Tsunami hits Tonga after underwater volcanic eruption

Streets and buildings flooded in Pacific nation’s main island following latest eruption of Hunga Tonga-Hunga Ha’apai.

People have been forced to flee their homes and streets and buildings have flooded as tsunami waves crashed into Tonga’s main island of Tongatapu, following a huge underwater volcano explosion.




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A tsunami advisory was in effect for Hawaii, Alaska, the US Pacific coast and Japan, with reports of waves throwing boats up into the docks in Hawaii.

The Japan Meteorological Agency said tsunami reached that country’s Pacific coast, too, with waves as high as three metres (11 feet) possible.

A 1.2-metre wave reached the remote southern island of Amami Oshima and other areas along Japan’s Pacific coast observed smaller surges, the agency said.

In Hawaii, the Pacific Tsunami Warning Center reported waves slamming ashore from half a metre (1.6 feet) in Nawiliwili, Kauai, to 80 centimetres (2.7 feet) in Hanalei. “We are relieved that there is no reported damage and only minor flooding throughout the islands,” the centre said.

On Tonga, home to about 105,000 people, video posted on social media showed large waves washing ashore in coastal areas, swirling around homes and buildings, including a church.

The eruption at 0410 GMT of the Hunga Tonga-Hunga Ha’apai underwater volcano, located about 65km (40 miles) north of Tonga’s capital, Nuku’alofa, caused a 1.2-metre tsunami, Australia’s Bureau of Meteorology said.

The eruption – captured in satellite images that show a huge plume of ash, steam and gas rising from the ocean – was heard and felt as far away as in Fiji and Vanuatu, where people reported feeling the ground and buildings shaking for hours.




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There were no immediate reports of injuries or the extent of the damage in Tonga, but online videos showed huge waves in coastal areas, swirling around homes and buildings.

Communications and power were reportedly out across Tonga’s main island, and the government called up military reserves to assist with the response to the disaster.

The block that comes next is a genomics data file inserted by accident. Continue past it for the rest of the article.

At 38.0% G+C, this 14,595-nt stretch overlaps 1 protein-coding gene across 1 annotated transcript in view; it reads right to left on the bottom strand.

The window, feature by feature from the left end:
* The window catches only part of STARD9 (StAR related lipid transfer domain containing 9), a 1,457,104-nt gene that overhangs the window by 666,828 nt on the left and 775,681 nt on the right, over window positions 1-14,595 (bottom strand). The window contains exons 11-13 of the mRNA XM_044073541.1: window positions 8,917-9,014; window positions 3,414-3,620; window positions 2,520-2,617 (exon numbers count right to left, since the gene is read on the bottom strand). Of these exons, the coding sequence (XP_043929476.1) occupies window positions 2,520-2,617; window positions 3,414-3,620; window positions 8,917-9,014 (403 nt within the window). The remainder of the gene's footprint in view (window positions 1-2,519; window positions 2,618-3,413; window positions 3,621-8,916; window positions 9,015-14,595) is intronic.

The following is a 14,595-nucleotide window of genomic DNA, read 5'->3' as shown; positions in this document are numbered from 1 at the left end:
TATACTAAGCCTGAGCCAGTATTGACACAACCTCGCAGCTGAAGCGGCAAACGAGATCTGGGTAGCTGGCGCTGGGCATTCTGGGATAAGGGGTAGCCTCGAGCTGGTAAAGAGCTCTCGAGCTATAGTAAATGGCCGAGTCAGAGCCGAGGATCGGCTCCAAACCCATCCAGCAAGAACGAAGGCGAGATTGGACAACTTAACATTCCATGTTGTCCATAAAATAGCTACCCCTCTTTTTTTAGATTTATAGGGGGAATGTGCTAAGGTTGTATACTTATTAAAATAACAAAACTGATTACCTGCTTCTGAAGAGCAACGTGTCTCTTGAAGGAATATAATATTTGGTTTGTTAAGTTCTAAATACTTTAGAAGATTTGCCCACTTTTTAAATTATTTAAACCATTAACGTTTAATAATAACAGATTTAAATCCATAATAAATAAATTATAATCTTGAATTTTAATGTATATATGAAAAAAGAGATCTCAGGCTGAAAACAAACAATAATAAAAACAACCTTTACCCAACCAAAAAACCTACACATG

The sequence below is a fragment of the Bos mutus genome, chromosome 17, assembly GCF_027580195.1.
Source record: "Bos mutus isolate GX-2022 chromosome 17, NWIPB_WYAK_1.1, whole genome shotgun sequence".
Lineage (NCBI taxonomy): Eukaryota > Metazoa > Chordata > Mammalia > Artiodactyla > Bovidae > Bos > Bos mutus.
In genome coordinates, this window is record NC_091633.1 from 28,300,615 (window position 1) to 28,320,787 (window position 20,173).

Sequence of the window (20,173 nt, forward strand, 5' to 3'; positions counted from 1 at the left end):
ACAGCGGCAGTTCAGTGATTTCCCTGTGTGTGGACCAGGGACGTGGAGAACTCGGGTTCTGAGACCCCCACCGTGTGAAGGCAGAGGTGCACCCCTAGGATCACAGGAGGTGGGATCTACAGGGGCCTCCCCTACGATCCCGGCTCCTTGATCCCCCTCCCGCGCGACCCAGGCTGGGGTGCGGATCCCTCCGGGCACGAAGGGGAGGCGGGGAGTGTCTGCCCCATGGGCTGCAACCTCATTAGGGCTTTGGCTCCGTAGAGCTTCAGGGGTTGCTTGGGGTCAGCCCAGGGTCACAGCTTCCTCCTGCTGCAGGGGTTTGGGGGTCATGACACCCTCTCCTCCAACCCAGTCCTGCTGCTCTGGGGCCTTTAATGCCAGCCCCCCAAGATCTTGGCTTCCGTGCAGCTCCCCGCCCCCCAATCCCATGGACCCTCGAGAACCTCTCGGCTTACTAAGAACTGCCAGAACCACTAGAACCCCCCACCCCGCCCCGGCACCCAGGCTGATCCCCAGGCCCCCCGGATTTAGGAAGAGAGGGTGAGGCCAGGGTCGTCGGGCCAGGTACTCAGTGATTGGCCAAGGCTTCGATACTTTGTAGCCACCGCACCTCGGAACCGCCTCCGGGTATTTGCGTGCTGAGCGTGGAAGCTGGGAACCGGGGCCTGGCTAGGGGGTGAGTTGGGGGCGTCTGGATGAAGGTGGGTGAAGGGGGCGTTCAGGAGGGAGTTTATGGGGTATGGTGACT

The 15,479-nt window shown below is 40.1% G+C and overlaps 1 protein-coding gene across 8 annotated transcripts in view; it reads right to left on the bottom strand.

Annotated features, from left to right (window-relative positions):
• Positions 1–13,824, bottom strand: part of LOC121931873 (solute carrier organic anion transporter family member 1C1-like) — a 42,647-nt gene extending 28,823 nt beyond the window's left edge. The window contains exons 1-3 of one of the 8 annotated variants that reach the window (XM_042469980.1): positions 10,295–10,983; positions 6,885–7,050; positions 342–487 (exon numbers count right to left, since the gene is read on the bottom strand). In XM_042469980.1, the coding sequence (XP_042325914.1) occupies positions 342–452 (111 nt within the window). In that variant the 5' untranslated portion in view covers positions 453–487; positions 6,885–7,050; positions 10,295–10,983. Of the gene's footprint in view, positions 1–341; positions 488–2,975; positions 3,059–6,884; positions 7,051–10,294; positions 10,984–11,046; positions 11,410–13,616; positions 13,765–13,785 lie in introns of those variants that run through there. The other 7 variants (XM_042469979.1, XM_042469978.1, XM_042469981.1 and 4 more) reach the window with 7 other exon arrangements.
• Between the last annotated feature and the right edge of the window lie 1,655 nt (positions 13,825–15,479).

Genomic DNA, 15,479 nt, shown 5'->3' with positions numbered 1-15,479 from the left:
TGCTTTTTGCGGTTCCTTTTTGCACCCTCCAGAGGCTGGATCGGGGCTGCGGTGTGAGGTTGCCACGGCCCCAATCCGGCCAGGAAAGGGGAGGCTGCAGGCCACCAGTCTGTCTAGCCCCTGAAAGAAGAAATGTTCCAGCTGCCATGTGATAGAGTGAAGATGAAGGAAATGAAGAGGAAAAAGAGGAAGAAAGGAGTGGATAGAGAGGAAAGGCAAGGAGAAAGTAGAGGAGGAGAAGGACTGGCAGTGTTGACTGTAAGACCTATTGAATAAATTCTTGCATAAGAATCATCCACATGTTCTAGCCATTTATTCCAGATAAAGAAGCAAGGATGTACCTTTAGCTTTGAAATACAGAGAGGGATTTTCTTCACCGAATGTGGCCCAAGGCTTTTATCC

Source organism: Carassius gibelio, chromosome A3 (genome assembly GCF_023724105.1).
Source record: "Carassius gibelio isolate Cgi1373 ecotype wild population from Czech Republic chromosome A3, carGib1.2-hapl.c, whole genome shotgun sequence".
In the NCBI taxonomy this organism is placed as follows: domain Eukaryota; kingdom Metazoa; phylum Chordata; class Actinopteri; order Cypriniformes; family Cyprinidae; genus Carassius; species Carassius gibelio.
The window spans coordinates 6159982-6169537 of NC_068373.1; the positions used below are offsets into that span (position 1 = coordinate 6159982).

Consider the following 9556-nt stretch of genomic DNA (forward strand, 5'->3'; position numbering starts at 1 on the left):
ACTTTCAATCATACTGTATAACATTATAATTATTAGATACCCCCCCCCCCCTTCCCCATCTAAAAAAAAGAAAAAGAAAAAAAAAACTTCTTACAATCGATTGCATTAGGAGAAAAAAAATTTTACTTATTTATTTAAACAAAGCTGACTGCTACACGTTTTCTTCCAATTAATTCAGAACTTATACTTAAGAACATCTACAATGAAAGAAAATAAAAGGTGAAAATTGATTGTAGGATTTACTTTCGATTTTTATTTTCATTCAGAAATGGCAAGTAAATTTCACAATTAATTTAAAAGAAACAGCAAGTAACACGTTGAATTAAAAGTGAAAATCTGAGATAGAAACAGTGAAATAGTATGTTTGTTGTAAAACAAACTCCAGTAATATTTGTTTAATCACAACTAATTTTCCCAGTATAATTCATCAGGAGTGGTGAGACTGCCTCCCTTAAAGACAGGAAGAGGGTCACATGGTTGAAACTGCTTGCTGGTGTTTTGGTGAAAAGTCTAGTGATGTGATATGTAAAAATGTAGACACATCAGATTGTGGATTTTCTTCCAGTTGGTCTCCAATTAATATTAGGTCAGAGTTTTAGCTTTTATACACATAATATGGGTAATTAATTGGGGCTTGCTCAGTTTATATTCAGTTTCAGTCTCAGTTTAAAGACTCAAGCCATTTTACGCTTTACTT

Islands Business reported that a convoy of police and military troops evacuated King Tupou VI from his palace near the shore, and local news site Kaniva Tonga reported long lines of traffic as thousands of people attempted to reach higher ground across the main island.

Dr Faka’iloatonga Taumoefolau, a project coordinator working with the Tongan parliament, said the explosion had led to a fall of “ash and tiny pebbles, darkness blanketing the sky”.

Tsunami waves of 2.7 ft (82 cm) were observed by gauges in the Tongan capital, and waves of 2 ft in Pago Pago, the capital of American Samoa, the Pacific Tsunami Warning Center said.

The Fijian government issued a tsunami warning, telling people in coastal parts of the country to move to higher ground due to “larger than usual waves”. There were reports that some Fijian villages had been inundated and families evacuated.

In Japan, Hawaii, Alaska and along the US Pacific coast, residents were asked to move away from the coastline to higher ground and pay attention to specific instructions from their local emergency management officials, said Dave Snider, tsunami warning coordinator for the National Tsunami Warning Center in Palmer, Alaska.

Beaches and piers were closed across southern California as a precaution, but the National Weather Service tweeted that there were “no significant concerns about inundation”.

Strong rip currents were possible, however, and officials warned people to stay out of the water.

Residents of American Samoa were alerted to the tsunami by local broadcasters as well as church bells ringing across the territory. An outdoor siren warning system was out of service. Those living along the shoreline quickly moved to higher ground.

Jese Tuisinu, a television reporter at Fiji One, posted a video on Twitter showing large waves washing ashore and people trying to flee from the oncoming waves in their cars. “It is literally dark in parts of Tonga and people are rushing to safety following the eruption,” he said.

New Zealand’s emergency management agency issued an advisory on tsunami activity for its northern and eastern coasts, saying the areas were expected to experience strong and unusual currents and unpredictable surges at the shore.

On Friday, the volcano sent ash, steam and gas up to 20km into the air, with a radius of 260km, Tonga Geological Services said in a Facebook post.


Story first published on The Guardian

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Kate Lyons Pacific editor, The Guardian